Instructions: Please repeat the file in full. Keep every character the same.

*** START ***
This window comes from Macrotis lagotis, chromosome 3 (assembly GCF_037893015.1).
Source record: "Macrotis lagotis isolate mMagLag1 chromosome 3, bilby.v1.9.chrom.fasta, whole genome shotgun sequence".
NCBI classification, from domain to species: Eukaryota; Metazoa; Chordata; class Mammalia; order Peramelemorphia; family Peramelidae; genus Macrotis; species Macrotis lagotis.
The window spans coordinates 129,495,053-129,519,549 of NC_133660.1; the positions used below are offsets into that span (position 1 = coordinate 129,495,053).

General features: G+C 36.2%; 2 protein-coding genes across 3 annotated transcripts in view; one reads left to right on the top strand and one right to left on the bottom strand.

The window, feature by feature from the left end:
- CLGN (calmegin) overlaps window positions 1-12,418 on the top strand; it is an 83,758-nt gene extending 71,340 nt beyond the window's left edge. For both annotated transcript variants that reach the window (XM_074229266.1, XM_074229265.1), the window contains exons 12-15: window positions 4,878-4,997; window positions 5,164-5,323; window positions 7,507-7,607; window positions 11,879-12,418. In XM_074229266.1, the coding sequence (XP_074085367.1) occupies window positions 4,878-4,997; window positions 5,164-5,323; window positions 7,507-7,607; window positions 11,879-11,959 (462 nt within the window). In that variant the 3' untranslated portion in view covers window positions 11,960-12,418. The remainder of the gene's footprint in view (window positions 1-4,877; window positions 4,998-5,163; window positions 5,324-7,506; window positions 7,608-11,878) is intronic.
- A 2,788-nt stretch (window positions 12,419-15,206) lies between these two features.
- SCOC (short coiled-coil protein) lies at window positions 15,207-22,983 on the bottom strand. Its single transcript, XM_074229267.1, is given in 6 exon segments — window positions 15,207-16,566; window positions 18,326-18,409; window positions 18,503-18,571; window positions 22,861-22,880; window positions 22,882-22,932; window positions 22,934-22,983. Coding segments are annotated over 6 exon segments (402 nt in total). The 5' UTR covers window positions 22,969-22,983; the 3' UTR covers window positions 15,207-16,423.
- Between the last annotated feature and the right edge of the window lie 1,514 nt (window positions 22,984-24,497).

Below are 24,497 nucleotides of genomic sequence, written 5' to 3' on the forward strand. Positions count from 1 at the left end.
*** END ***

This window comes from Macrotis lagotis, chromosome 3 (assembly GCF_037893015.1).
Source record: "Macrotis lagotis isolate mMagLag1 chromosome 3, bilby.v1.9.chrom.fasta, whole genome shotgun sequence".
NCBI classification, from domain to species: Eukaryota; Metazoa; Chordata; class Mammalia; order Peramelemorphia; family Peramelidae; genus Macrotis; species Macrotis lagotis.
The window spans coordinates 129,495,053-129,519,549 of NC_133660.1; the positions used below are offsets into that span (position 1 = coordinate 129,495,053).

General features: G+C 36.2%; 2 protein-coding genes across 3 annotated transcripts in view; one reads left to right on the top strand and one right to left on the bottom strand.

The window, feature by feature from the left end:
- CLGN (calmegin) overlaps window positions 1-12,418 on the top strand; it is an 83,758-nt gene extending 71,340 nt beyond the window's left edge. For both annotated transcript variants that reach the window (XM_074229266.1, XM_074229265.1), the window contains exons 12-15: window positions 4,878-4,997; window positions 5,164-5,323; window positions 7,507-7,607; window positions 11,879-12,418. In XM_074229266.1, the coding sequence (XP_074085367.1) occupies window positions 4,878-4,997; window positions 5,164-5,323; window positions 7,507-7,607; window positions 11,879-11,959 (462 nt within the window). In that variant the 3' untranslated portion in view covers window positions 11,960-12,418. The remainder of the gene's footprint in view (window positions 1-4,877; window positions 4,998-5,163; window positions 5,324-7,506; window positions 7,608-11,878) is intronic.
- A 2,788-nt stretch (window positions 12,419-15,206) lies between these two features.
- SCOC (short coiled-coil protein) lies at window positions 15,207-22,983 on the bottom strand. Its single transcript, XM_074229267.1, is given in 6 exon segments — window positions 15,207-16,566; window positions 18,326-18,409; window positions 18,503-18,571; window positions 22,861-22,880; window positions 22,882-22,932; window positions 22,934-22,983. Coding segments are annotated over 6 exon segments (402 nt in total). The 5' UTR covers window positions 22,969-22,983; the 3' UTR covers window positions 15,207-16,423.
- Between the last annotated feature and the right edge of the window lie 1,514 nt (window positions 22,984-24,497).

Below are 24,497 nucleotides of genomic sequence, written 5' to 3' on the forward strand. Positions count from 1 at the left end.